A Critique of Penal Substitution


Bob, can you make that attachment about PST available on the web? I’d like to share it with some friends.


Sasha, thanks, it’s always nice to know kindred spirits who see it similarly.

Brad, you’re welcome to put a link to the attachment on the EU site. I’m unfamiliar with how to put in on the “web.”


Bob, I tried posting the URL for that PDF file on Facebook but it didn’t work. I think people have to log in to this forum before they can view it.

But are you still happy with it after having it critiqued here?

If you are and you gave me permission to post it on the following site jesus-wept.net I’d do it.

But before giving me permission make sure you have a good look my at site because I have not shied away from some very controversial subjects and you might not want your name and article posted there.

I will not be offended if you say no, but will be looking forward to it being posted somewhere on the web.

Perhaps Cindy would post it on her site?


Not quite sure where she stands on the issue though.

She seems to be more sane than I am.


I’m sorry I’m illiterate about URLs. Please feel free to reproduce it any way you know how. The PS piece continues to be representative of my outlook, and I’m too old to worry about anyone who has a different view. Being posted on your site needn’t imply that we necessarily share the same outlook on everything, but I’m fine if someone assumed that. I see the two pages as outlining unavoidable difficulties with PS, more than specifying the alternative, which I’m still seeking to refine. That’s one reason I’m still comfortable with it.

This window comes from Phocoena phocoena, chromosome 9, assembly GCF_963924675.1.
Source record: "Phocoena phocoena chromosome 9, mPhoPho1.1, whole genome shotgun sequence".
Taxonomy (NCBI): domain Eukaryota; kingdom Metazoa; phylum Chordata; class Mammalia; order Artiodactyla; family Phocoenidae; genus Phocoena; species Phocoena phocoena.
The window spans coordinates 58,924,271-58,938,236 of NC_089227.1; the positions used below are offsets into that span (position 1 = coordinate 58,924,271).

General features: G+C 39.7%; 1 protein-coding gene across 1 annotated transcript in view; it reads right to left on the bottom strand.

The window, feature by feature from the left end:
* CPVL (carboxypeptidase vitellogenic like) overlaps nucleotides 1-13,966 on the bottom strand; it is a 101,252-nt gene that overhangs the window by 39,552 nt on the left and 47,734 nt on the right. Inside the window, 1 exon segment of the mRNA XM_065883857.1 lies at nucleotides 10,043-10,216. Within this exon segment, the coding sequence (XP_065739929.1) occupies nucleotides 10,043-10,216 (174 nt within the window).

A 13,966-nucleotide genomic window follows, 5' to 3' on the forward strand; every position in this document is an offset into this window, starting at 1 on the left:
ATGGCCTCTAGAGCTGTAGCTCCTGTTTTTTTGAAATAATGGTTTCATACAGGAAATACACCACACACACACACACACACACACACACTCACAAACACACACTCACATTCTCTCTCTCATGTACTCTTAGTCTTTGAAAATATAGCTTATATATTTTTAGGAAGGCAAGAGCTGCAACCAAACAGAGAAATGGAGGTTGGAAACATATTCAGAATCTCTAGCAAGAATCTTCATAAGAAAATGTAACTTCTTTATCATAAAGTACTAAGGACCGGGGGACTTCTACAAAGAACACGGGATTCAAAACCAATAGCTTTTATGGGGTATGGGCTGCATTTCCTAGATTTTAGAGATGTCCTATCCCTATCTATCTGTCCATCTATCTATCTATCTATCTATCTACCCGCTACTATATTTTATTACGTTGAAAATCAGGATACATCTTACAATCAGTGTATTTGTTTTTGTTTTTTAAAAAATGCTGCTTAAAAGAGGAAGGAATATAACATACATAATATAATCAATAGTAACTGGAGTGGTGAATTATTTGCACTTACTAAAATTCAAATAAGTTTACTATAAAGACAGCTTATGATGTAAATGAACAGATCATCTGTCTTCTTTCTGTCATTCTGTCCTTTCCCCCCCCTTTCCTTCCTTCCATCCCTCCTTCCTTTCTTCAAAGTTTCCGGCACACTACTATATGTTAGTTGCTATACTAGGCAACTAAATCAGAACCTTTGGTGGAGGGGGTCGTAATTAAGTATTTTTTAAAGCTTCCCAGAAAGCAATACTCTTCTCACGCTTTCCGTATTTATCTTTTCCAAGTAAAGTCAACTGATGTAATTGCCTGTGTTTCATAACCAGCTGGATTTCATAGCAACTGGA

Thanks Bob. I still might ask Cindy if she will do it though. Some people are quite hostile to what I’ve written on that site, and I’d hate to see such a great little article be maligned because of me.


I need to review this material again, as I recently read a book endorsing universalism using biblical logic that hangs heavily on a penal sub model. I have a few questions for them about various points of their view, and I’ll need some intelligent questions to ask about this component in particular.


Greetings :slight_smile:

I will need to do a lot of review myself –

     I am curious though how PS or the other alternatives put forth here...
  deal with the humanity of Jesus ...   The reason I ask this is because I seem to notice
    an overabundance of mentioning the divinity of Jesus that might seem to minimize
   or reduce the humanity of Jesus...

       Was Jesus a sinner?   well, I will have to find time to think this over too...
    since in the near future I wish to introduce my perspective of what the meaning of sinner is ..
      since at this time I do not use "sin" or "sinner" in my writings ... 
     Also I will really be looking forward to the review of Barth .... 

     Just thinking quickly and out loud to myself (to remind me )
       Athanasius makes a very strong position for the complete humanity of Jesus ... 
        and through my own theological research I have come to a tentative position ...
      that Jesus was identical to me as a human --- including my personal autonomous behavior ...
       depending on how one translates sarx in John 1....

      thanks for the 2 page document and the other posts !  really stimulating ...

   all the best !



Did you mean my P.S. paper mentioned Jesus’ divinity in “overabundance”? Can you specify which lines you have in mind? While this paper assumes the traditional view, I didn’t think it much addressed the issue of Jesus’ deity, or argued from it to question P.S. I have addressed such questions of Trinitarian views on several other threads, and take the minority view here that what crucially matters (including to universalists) is that Jesus accurately represents Jesus’ character, rather than hangs on the precise ontological nature of God.


Greetings :slight_smile:

My meaning about the abundance of expressing the divinity of Jesus … was from my impression
of reading all of the posts in this thread… :wink:

  This is not a critique just my impression thus I asked this question ...